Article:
Bulk Up Your Steroid Smarts

The word has different meanings. Steroids are chemicals, often hormones, that your body makes naturally. They help your organs, tissues, and cells do their jobs. You need a healthy balance of them to grow and even to make babies. “Steroids” can also refer to man-made medicines. The two main types are corticosteroids and anabolic-androgenic steroids (or anabolics for short).

They’re medicines that quickly fight in your body. These lab-made steroids work like the hormone cortisol, which your adrenal glands make. Cortisol keeps your immune system from making substances that cause . Corticosteroid drugs, like prednisone, work in a similar way. They slow or stop the immune system processes that trigger inflammation. 

They help treat conditions that cause irritation and swelling. They can ease symptoms of:

 

 

Your doctor may also suggest you take them for a short time to treat allergic reactions, like a severe poison ivy rash.

There are many forms of corticosteroids. Which one your doctor recommends depends on why you need it and the part of your body that’s affected. Your medicine might come in a:

 

These depend on the dose and how long you take the drug. Short-term use can cause weight gain, puffy face, nausea, mood swings, and trouble sleeping. You might also get thinner skin, , unusual hair growth, and spikes in blood sugar and blood pressure. Because corticosteroids turn down your immune system, taking them makes you more likely to get infections.

Taking high doses of corticosteroids for a long time can cause serious side effects. Using them for more than 3 months can cause brittle bones that break easily (osteoporosis). Kids who take them for a long time might grow more slowly. Other side effects are muscle , eye problems (including cataracts), and a higher risk of diabetes. 

They’re man-made versions of testosterone, a male sex hormone that helps build bigger muscles. You take them by mouth or get a shot into a muscle. A doctor can legally prescribe them if your body doesn’t make enough testosterone. An example would be boys with delayed puberty. Doctors also prescribe them to men with low testosterone and people who lose muscle mass because of cancer, AIDS, and other health conditions.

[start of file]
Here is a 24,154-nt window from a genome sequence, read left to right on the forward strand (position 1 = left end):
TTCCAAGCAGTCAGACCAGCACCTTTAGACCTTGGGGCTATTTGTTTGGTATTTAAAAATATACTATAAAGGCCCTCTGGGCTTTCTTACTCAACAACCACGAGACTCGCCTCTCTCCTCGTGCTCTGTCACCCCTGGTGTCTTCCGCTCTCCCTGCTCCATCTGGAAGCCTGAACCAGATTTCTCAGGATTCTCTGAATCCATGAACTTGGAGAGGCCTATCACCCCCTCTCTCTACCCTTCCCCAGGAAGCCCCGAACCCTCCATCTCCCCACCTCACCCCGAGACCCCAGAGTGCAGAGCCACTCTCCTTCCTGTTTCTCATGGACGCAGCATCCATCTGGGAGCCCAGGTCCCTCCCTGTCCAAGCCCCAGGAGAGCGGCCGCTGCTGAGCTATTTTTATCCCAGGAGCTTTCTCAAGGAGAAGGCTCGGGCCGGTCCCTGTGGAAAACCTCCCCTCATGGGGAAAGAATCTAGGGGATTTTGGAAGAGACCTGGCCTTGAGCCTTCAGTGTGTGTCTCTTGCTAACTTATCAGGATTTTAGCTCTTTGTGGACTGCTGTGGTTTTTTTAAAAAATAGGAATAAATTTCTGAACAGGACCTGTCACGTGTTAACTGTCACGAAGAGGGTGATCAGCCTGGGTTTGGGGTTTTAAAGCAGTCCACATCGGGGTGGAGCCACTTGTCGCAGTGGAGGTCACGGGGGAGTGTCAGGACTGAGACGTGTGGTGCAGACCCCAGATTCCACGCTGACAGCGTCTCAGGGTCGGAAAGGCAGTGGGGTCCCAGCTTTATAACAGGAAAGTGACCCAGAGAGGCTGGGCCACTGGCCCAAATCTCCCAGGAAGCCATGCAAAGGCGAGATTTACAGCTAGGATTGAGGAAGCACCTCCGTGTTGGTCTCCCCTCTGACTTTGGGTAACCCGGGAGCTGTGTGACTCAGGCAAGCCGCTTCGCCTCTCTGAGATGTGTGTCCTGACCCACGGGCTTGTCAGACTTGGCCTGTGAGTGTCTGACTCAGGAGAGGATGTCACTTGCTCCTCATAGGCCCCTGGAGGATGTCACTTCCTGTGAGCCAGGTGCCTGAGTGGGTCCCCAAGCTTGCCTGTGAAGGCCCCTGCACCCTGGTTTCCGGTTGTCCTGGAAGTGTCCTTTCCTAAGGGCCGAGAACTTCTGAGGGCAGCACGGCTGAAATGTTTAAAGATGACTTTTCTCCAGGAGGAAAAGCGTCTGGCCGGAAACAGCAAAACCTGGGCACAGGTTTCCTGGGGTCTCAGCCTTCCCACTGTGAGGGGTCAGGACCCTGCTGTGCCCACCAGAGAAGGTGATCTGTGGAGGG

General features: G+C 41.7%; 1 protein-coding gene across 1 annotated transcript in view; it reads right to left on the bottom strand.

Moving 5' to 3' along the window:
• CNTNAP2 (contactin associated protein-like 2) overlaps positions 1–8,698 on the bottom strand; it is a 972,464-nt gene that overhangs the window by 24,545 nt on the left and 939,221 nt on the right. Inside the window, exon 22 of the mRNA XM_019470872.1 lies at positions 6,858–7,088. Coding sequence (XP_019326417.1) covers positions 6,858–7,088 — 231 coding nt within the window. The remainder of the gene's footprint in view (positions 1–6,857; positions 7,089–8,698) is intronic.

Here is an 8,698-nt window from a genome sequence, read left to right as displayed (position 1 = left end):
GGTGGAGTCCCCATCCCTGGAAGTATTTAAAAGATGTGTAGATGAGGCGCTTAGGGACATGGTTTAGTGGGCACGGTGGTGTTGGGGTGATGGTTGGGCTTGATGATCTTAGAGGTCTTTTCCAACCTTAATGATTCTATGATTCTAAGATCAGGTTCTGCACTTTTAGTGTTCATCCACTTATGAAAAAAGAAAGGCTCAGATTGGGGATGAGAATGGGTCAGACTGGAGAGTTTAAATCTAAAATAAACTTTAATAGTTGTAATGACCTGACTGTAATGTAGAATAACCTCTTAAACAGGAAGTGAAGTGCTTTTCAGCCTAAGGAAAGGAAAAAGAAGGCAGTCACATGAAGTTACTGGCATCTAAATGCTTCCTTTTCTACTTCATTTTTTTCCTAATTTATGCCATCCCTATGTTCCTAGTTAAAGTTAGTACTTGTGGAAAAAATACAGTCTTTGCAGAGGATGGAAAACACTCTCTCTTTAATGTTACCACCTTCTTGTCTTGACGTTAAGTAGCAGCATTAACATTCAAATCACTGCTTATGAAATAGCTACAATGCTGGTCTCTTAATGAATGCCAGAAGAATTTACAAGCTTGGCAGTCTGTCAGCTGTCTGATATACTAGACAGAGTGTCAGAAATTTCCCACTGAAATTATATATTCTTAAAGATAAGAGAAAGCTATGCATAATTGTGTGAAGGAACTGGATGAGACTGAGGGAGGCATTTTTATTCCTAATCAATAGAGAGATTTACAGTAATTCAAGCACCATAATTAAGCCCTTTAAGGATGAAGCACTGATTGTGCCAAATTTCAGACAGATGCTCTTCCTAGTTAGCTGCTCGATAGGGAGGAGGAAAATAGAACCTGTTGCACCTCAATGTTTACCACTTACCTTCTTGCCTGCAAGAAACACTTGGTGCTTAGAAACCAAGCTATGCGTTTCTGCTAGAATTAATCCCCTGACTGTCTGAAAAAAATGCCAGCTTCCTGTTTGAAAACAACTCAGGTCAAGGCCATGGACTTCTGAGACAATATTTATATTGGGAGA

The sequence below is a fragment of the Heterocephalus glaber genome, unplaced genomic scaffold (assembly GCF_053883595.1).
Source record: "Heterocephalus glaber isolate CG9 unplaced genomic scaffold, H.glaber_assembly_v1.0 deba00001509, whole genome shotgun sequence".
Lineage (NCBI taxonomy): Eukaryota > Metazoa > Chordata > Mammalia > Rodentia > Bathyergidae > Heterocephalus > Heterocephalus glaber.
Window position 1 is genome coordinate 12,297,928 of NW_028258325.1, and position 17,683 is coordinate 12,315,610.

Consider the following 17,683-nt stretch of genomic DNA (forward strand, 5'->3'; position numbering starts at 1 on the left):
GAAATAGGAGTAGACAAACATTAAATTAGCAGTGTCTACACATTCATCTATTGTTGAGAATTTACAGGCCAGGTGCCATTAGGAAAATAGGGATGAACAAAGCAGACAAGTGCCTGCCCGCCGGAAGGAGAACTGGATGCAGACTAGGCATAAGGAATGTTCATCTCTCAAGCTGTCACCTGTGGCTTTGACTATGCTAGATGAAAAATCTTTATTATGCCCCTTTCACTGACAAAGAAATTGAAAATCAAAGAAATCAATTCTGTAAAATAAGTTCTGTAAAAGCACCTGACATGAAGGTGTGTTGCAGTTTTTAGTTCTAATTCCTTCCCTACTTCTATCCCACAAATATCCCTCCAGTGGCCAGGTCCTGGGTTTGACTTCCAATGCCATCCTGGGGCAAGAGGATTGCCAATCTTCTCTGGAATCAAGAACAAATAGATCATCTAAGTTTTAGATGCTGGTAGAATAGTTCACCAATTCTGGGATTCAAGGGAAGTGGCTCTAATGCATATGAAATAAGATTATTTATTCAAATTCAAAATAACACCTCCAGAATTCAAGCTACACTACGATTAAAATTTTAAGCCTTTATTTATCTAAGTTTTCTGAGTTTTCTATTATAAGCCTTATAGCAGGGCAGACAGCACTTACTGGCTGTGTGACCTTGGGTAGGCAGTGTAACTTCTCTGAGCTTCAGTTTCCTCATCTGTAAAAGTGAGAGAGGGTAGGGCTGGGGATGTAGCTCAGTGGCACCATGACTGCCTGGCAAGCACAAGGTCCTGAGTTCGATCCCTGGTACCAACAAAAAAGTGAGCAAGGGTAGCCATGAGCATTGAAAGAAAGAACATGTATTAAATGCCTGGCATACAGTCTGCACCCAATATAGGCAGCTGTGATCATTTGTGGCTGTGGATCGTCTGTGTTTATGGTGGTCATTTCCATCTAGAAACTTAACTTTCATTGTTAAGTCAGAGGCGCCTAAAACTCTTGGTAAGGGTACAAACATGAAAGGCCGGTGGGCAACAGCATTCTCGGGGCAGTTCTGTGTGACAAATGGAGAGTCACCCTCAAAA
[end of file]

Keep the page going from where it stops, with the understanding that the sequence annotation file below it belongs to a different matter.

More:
Their performance- and muscle-boosting powers have led to widespread misuse and abuse. Abusers tend to use extremely high doses. Some take 100 times the dose legally prescribed for health problems.

These steroids can cause bad acne and fluid retention. Long-term use can stop the body from making testosterone. In men, this causes smaller testicles, lower sperm counts, infertility, and breast growth. Women may have male-pattern baldness, facial hair growth, periods that change or stop, and a deeper voice. Teens who use them might stunt their bone growth and height. High doses can lead to extreme mood swings, anger, and aggression called “roid rage.”

Long-term anabolic use, especially high doses, can damage your liver, kidneys, and heart. Severe fluid retention can cause heart swelling and heart failure. These drugs can also raise your LDL “bad” cholesterol, which can make you more likely to have heart attacks and strokes at any age.

Stopping them abruptly is a bad idea. It can trigger mood swings, fatigue, restlessness, achy muscles, and depression. Halting anabolics may knock down your sex drive. If you were taking steroids to treat an illness, those symptoms may come back, too. It’s safer to slowly reduce, or taper, your dose. Your doctor can tell you how. Any symptoms you get as a result will be less severe.

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Medically Reviewed on 8/17/2017

Reviewed by William

Blahd, MD on August 17, 2017

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SOURCES:

 

CDC website: “Corticosteroid Therapy.”

Healthychildren.org website: “Corticosteroids.”

Johns Hopkins Medicine website: “Steroids.”

MedlinePlus website: “Steroids.”

National Jewish Health website: “About Steroids (Inhaled and Oral Corticosteroids)”

The Arthritis Foundation website: “Corticosteroids Drug Guide.”

University of Rochester Medical Center website: “Steroids, Sterols, Anabolic Steroids, and Corticosteroids: What’s the Difference?”

Reviewed by William

Blahd, MD on August 17, 2017

This tool does not provide medical advice. See additional information.

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Bulk Up Your Steroid Smarts

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